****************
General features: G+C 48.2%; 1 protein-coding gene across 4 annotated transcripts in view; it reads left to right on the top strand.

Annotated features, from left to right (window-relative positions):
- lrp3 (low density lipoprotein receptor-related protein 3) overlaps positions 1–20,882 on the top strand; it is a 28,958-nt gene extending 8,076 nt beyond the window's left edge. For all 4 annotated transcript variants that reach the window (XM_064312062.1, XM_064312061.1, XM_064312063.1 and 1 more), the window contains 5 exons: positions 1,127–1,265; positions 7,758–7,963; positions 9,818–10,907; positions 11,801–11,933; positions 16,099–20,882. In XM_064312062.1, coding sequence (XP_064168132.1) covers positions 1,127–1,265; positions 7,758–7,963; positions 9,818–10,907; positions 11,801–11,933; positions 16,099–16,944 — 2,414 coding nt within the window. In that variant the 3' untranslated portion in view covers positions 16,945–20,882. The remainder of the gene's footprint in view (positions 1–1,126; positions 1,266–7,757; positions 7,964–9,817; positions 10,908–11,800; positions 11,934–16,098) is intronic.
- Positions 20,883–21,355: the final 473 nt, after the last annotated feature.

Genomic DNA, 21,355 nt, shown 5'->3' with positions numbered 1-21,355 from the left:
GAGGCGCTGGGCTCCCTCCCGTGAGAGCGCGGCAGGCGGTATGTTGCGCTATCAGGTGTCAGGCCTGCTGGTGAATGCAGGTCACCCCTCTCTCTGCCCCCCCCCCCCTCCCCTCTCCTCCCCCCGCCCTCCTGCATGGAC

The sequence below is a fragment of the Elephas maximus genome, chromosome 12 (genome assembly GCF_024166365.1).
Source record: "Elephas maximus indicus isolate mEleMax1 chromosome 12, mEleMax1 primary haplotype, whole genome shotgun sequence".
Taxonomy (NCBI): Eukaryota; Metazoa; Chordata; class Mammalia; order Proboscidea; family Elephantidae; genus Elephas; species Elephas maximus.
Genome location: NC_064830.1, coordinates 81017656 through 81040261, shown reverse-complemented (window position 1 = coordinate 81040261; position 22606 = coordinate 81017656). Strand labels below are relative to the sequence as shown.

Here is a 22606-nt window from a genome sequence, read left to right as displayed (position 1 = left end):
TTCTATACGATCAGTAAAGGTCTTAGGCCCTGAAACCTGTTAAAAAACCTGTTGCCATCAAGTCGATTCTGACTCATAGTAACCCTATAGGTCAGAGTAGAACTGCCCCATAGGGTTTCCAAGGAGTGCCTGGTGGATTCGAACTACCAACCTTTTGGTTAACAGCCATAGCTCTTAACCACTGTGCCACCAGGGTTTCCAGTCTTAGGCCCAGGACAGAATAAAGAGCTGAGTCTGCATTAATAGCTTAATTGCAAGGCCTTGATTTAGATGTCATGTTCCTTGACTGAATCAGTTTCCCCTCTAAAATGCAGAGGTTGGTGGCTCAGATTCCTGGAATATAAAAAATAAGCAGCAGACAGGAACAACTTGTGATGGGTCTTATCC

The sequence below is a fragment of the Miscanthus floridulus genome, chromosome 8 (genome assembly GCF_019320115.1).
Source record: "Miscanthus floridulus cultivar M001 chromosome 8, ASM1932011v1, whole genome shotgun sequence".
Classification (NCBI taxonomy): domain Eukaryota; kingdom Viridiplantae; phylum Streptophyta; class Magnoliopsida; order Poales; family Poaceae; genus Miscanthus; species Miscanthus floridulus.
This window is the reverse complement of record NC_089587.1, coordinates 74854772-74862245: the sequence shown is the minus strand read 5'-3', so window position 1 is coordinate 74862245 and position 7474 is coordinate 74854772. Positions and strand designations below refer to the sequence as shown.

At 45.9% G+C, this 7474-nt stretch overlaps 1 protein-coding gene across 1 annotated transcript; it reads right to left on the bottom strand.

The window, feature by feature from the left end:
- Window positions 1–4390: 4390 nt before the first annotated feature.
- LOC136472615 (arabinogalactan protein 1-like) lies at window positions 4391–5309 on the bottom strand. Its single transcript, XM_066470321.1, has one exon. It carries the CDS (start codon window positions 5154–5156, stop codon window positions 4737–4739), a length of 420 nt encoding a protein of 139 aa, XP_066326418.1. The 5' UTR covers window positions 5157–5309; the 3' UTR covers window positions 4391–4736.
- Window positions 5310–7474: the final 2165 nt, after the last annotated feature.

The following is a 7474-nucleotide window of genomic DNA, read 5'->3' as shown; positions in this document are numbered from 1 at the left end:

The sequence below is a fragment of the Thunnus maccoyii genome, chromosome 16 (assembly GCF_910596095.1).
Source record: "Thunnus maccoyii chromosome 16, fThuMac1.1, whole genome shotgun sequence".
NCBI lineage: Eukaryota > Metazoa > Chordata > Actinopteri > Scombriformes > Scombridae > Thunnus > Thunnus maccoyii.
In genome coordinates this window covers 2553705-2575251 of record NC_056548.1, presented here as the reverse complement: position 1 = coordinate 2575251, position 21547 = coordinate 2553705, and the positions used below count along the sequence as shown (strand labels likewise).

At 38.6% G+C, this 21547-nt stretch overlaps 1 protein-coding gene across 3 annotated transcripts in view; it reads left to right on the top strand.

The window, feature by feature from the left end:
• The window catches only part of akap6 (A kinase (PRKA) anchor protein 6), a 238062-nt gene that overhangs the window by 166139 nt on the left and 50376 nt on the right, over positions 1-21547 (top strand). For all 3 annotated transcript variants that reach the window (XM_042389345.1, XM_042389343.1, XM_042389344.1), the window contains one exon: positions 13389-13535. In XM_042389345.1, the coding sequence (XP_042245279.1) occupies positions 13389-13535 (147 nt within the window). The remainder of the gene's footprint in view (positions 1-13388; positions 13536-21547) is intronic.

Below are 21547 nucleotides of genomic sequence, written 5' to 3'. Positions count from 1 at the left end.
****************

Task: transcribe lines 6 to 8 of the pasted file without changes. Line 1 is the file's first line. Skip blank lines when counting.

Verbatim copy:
GAGGCGCTGGGCTCCCTCCCGTGAGAGCGCGGCAGGCGGTATGTTGCGCTATCAGGTGTCAGGCCTGCTGGTGAATGCAGGTCACCCCTCTCTCTGCCCCCCCCCCCCTCCCCTCTCCTCCCCCCGCCCTCCTGCATGGAC

The sequence below is a fragment of the Elephas maximus genome, chromosome 12 (genome assembly GCF_024166365.1).
Source record: "Elephas maximus indicus isolate mEleMax1 chromosome 12, mEleMax1 primary haplotype, whole genome shotgun sequence".